I know there are more pressing matters in the world right now but today I want to talk about chocolate.
More specifically how our beloved chocolate bars here in the UK are shrinking, shockingly so.
This is a growing problem in many chocolate bars and with cut backs being so blatantly obvious the feeling of being short changed and underfed, especially now with our government squeezing us dry of income as much as possible, is amplified even more.
I could go into many chocolate bars and their outrageous size reductions over the years but I’ve decided to concentrate on one that particularly shocked me when they changed it just recently.
In fact, it was my favourite chocolate bar, now ex favourite, the KitKat Chunky.
The Kit Kat Chunky wasn’t the first iteration of the Kit Kat by any means, it had to come a long way before it got shaved down in size and stamped with Hashtags, a sad fate for anything in my book, let alone something with 80 long years of history.
It was way back when in 1935’s London when Rowntree’s released what we know as a Kitkat, 4 fingers of tasty chocolate encasing wafer biscuits you could break apart and eat, though it was originally called the “Rowntree’s Chocolate Crisp”.
It wasn’t until 1937 that it was known as a “KitKat Chocolate Crisp” and of course over the years has been abbreviated down to Kit Kat, a bit like the sizes of the bars themselves.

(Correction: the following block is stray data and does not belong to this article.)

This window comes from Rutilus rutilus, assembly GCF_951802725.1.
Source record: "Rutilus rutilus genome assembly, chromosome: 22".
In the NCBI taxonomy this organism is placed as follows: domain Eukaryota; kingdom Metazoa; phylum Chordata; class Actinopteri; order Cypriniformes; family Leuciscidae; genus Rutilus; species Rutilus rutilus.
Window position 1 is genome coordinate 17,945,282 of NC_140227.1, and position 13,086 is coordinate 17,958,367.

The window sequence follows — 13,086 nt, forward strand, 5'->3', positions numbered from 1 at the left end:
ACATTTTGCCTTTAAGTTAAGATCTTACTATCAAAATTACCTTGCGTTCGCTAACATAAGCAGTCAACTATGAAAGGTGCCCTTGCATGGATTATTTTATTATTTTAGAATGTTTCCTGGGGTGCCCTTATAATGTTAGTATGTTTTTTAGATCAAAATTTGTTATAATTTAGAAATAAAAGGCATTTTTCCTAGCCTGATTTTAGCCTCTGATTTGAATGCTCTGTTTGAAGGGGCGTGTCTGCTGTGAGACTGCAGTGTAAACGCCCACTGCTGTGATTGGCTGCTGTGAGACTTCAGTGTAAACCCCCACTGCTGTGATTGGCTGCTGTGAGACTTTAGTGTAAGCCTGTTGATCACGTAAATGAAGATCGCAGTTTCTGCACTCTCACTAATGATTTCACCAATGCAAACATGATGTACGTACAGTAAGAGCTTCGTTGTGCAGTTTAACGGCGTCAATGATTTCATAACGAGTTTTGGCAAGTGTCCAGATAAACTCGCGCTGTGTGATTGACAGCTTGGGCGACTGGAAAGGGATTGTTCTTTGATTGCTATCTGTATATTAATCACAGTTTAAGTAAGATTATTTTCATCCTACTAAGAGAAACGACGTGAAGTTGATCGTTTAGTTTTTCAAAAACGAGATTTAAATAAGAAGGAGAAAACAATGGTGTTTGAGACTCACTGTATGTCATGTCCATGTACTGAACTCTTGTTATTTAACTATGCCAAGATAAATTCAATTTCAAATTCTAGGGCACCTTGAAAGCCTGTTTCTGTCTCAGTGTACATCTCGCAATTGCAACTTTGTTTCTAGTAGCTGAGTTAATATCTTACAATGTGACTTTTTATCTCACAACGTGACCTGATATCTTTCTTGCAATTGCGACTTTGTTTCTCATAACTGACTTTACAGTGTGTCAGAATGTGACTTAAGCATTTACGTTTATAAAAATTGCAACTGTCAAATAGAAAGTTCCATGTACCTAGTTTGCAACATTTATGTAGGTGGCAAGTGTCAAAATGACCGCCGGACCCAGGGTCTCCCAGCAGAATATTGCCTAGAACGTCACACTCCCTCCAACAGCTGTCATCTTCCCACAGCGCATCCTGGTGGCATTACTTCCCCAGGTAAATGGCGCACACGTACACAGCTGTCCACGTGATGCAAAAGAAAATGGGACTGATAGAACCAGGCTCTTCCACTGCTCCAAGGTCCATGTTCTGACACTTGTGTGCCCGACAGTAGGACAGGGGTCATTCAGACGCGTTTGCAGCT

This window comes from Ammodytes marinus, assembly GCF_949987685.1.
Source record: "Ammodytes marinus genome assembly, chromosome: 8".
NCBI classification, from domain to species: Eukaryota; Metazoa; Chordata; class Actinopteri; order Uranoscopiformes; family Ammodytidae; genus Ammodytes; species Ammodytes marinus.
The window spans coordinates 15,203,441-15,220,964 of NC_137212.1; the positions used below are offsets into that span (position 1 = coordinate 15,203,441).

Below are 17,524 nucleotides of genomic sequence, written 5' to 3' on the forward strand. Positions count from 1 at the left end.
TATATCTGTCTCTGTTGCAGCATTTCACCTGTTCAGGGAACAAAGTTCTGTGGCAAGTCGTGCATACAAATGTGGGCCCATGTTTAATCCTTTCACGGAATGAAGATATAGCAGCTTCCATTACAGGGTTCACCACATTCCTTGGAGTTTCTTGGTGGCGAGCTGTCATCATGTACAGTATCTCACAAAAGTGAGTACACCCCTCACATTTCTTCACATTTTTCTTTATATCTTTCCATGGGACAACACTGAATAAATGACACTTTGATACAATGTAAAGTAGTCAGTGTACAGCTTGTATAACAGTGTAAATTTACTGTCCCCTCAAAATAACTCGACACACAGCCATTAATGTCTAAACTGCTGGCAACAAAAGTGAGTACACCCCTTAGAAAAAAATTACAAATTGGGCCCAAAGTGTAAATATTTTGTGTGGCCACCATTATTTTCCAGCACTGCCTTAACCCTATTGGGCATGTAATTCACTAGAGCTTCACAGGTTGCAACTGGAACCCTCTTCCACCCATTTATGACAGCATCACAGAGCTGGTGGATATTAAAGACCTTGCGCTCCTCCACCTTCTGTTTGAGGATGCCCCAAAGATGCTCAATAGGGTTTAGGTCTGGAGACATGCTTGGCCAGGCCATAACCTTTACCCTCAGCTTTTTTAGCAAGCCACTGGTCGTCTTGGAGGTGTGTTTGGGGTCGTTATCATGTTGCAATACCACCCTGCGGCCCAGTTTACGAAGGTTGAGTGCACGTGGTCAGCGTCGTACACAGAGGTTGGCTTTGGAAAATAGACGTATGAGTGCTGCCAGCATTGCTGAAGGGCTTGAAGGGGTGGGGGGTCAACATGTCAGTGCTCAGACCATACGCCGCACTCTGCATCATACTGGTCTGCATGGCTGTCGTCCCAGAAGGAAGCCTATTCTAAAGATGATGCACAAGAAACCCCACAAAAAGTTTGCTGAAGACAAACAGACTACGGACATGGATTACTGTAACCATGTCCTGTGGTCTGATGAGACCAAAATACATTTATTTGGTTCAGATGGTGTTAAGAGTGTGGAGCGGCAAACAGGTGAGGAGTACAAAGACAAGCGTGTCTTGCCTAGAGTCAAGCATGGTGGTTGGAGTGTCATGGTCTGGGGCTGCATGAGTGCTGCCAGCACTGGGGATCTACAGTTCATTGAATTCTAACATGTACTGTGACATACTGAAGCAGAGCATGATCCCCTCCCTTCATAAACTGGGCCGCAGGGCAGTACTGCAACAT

I have to say, I can’t imagine the KitKat’s of our day tasting anywhere as nice as the 1930’s version, they do advertise using the finest butter after all, have you ever seen butter as an ingredient in a Kitkat?
Rowntrees was sadly taken over by Nestle in 1988 and if I had a time machine I would certainly go back and see what difference that made to the bars themselves if any, you never know, business practices weren’t as bad back then, maybe they protected the integrity of the precious KitKat until later years.
If you know, do let me know in the comments!
Still, in history we are KitKat Chunky-less so lets fast forward to 1999 when they first came into production.
KitKat Chunky’s were a big hit straight away and in 2005 they sold a whopping 73 million of them.
Myself, I wasn’t that keen on usual KitKat’s, it was the chocolate bar you got in your lunch box and was a staple treat that I admit I got bored of.
The KitKat Chunky on the other hand was one big finger, rather than the 4 or the later 2 wafer KitKat’s and tasted so different with even more chocolate surrounding the crispy wafer inside. Truly chunky.
Over the years they have released quite a few different flavours like mint, orange and even peanut KitKat Chunky’s which were still pretty nice indeed, my favourite being the orange!
Of course, being a big fan of them, I picked up a regular 4 pack recently and though on the outside they look pretty much the same, a red packet with the brand emblazoned on it, inside I discovered a whole different matter.
Before I even opened the first bar I could tell the size had reduced significantly, what was once a wide and thick bar was now reduced to a pretty skinny little weed.
Sadder still, the chocolate which was once thick and chunky was now about half the size, completely ruining the texture that was unique to the chunky and making it a lot more like a regular KitKat, not the worst thing that could have happened but anything unique to the chunky had disappeared.
I was pretty dismayed but I thought since many companies make smaller versions for multi-packs, it could be that they’re following in the same vain.